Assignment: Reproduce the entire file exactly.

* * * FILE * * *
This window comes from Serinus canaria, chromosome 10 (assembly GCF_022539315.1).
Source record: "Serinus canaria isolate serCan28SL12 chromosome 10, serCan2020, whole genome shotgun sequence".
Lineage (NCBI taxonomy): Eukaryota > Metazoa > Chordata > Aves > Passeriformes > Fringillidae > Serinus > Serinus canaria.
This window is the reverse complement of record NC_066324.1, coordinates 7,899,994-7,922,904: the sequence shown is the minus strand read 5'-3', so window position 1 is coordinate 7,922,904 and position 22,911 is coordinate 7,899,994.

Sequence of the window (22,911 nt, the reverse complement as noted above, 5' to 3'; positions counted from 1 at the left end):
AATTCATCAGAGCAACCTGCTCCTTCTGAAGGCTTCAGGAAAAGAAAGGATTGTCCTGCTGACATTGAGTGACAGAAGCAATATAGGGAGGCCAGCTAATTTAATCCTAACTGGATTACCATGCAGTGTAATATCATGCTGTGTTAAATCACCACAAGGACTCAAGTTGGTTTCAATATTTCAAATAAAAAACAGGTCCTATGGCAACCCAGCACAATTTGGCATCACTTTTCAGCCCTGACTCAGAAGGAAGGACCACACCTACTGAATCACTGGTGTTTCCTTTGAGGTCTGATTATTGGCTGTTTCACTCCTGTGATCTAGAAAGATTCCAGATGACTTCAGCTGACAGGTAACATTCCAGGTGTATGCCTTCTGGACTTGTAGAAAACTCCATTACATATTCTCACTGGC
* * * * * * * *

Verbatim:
This window comes from Serinus canaria, chromosome 10 (assembly GCF_022539315.1).
Source record: "Serinus canaria isolate serCan28SL12 chromosome 10, serCan2020, whole genome shotgun sequence".
Lineage (NCBI taxonomy): Eukaryota > Metazoa > Chordata > Aves > Passeriformes > Fringillidae > Serinus > Serinus canaria.
This window is the reverse complement of record NC_066324.1, coordinates 7,899,994-7,922,904: the sequence shown is the minus strand read 5'-3', so window position 1 is coordinate 7,922,904 and position 22,911 is coordinate 7,899,994.

Sequence of the window (22,911 nt, the reverse complement as noted above, 5' to 3'; positions counted from 1 at the left end):
AATTCATCAGAGCAACCTGCTCCTTCTGAAGGCTTCAGGAAAAGAAAGGATTGTCCTGCTGACATTGAGTGACAGAAGCAATATAGGGAGGCCAGCTAATTTAATCCTAACTGGATTACCATGCAGTGTAATATCATGCTGTGTTAAATCACCACAAGGACTCAAGTTGGTTTCAATATTTCAAATAAAAAACAGGTCCTATGGCAACCCAGCACAATTTGGCATCACTTTTCAGCCCTGACTCAGAAGGAAGGACCACACCTACTGAATCACTGGTGTTTCCTTTGAGGTCTGATTATTGGCTGTTTCACTCCTGTGATCTAGAAAGATTCCAGATGACTTCAGCTGACAGGTAACATTCCAGGTGTATGCCTTCTGGACTTGTAGAAAACTCCATTACATATTCTCACTGGC